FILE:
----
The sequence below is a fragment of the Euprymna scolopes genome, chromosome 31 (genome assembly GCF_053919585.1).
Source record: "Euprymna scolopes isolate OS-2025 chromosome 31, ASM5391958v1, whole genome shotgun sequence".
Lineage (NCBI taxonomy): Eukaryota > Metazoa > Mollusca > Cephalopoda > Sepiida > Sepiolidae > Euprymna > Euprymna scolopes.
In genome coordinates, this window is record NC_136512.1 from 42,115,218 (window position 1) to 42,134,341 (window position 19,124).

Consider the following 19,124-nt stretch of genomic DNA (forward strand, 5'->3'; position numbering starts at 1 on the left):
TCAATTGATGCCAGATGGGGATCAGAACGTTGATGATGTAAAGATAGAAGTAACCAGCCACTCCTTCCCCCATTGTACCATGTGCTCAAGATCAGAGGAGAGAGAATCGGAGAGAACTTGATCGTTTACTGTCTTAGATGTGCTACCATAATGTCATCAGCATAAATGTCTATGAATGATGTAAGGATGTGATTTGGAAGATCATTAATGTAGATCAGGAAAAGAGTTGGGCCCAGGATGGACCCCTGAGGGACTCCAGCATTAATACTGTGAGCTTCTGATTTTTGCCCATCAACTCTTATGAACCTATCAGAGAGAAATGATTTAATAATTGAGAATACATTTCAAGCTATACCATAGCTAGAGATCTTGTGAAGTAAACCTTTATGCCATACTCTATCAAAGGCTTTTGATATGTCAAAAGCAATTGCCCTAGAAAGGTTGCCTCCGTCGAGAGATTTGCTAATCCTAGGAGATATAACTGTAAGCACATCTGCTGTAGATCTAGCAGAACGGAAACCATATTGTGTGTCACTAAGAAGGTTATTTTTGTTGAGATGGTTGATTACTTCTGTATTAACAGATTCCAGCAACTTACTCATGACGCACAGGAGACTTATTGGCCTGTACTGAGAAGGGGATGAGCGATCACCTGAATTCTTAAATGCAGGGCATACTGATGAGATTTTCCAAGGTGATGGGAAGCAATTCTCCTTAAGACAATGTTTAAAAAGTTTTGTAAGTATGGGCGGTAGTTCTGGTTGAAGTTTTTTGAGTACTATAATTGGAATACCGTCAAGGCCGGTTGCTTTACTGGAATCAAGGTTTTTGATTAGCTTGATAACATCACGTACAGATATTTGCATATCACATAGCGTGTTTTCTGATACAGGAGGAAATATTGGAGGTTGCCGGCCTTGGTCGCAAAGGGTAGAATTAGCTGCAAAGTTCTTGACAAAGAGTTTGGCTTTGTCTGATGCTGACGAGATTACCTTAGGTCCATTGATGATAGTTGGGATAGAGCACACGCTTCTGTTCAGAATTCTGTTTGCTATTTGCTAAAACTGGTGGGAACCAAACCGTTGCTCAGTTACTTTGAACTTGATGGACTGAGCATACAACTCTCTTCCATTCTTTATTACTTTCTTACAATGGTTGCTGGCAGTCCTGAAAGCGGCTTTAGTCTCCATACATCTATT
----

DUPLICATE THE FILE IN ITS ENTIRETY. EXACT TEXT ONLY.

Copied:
The sequence below is a fragment of the Euprymna scolopes genome, chromosome 31 (genome assembly GCF_053919585.1).
Source record: "Euprymna scolopes isolate OS-2025 chromosome 31, ASM5391958v1, whole genome shotgun sequence".
Lineage (NCBI taxonomy): Eukaryota > Metazoa > Mollusca > Cephalopoda > Sepiida > Sepiolidae > Euprymna > Euprymna scolopes.
In genome coordinates, this window is record NC_136512.1 from 42,115,218 (window position 1) to 42,134,341 (window position 19,124).

Consider the following 19,124-nt stretch of genomic DNA (forward strand, 5'->3'; position numbering starts at 1 on the left):
TCAATTGATGCCAGATGGGGATCAGAACGTTGATGATGTAAAGATAGAAGTAACCAGCCACTCCTTCCCCCATTGTACCATGTGCTCAAGATCAGAGGAGAGAGAATCGGAGAGAACTTGATCGTTTACTGTCTTAGATGTGCTACCATAATGTCATCAGCATAAATGTCTATGAATGATGTAAGGATGTGATTTGGAAGATCATTAATGTAGATCAGGAAAAGAGTTGGGCCCAGGATGGACCCCTGAGGGACTCCAGCATTAATACTGTGAGCTTCTGATTTTTGCCCATCAACTCTTATGAACCTATCAGAGAGAAATGATTTAATAATTGAGAATACATTTCAAGCTATACCATAGCTAGAGATCTTGTGAAGTAAACCTTTATGCCATACTCTATCAAAGGCTTTTGATATGTCAAAAGCAATTGCCCTAGAAAGGTTGCCTCCGTCGAGAGATTTGCTAATCCTAGGAGATATAACTGTAAGCACATCTGCTGTAGATCTAGCAGAACGGAAACCATATTGTGTGTCACTAAGAAGGTTATTTTTGTTGAGATGGTTGATTACTTCTGTATTAACAGATTCCAGCAACTTACTCATGACGCACAGGAGACTTATTGGCCTGTACTGAGAAGGGGATGAGCGATCACCTGAATTCTTAAATGCAGGGCATACTGATGAGATTTTCCAAGGTGATGGGAAGCAATTCTCCTTAAGACAATGTTTAAAAAGTTTTGTAAGTATGGGCGGTAGTTCTGGTTGAAGTTTTTTGAGTACTATAATTGGAATACCGTCAAGGCCGGTTGCTTTACTGGAATCAAGGTTTTTGATTAGCTTGATAACATCACGTACAGATATTTGCATATCACATAGCGTGTTTTCTGATACAGGAGGAAATATTGGAGGTTGCCGGCCTTGGTCGCAAAGGGTAGAATTAGCTGCAAAGTTCTTGACAAAGAGTTTGGCTTTGTCTGATGCTGACGAGATTACCTTAGGTCCATTGATGATAGTTGGGATAGAGCACACGCTTCTGTTCAGAATTCTGTTTGCTATTTGCTAAAACTGGTGGGAACCAAACCGTTGCTCAGTTACTTTGAACTTGATGGACTGAGCATACAACTCTCTTCCATTCTTTATTACTTTCTTACAATGGTTGCTGGCAGTCCTGAAAGCGGCTTTAGTCTCCATACATCTATT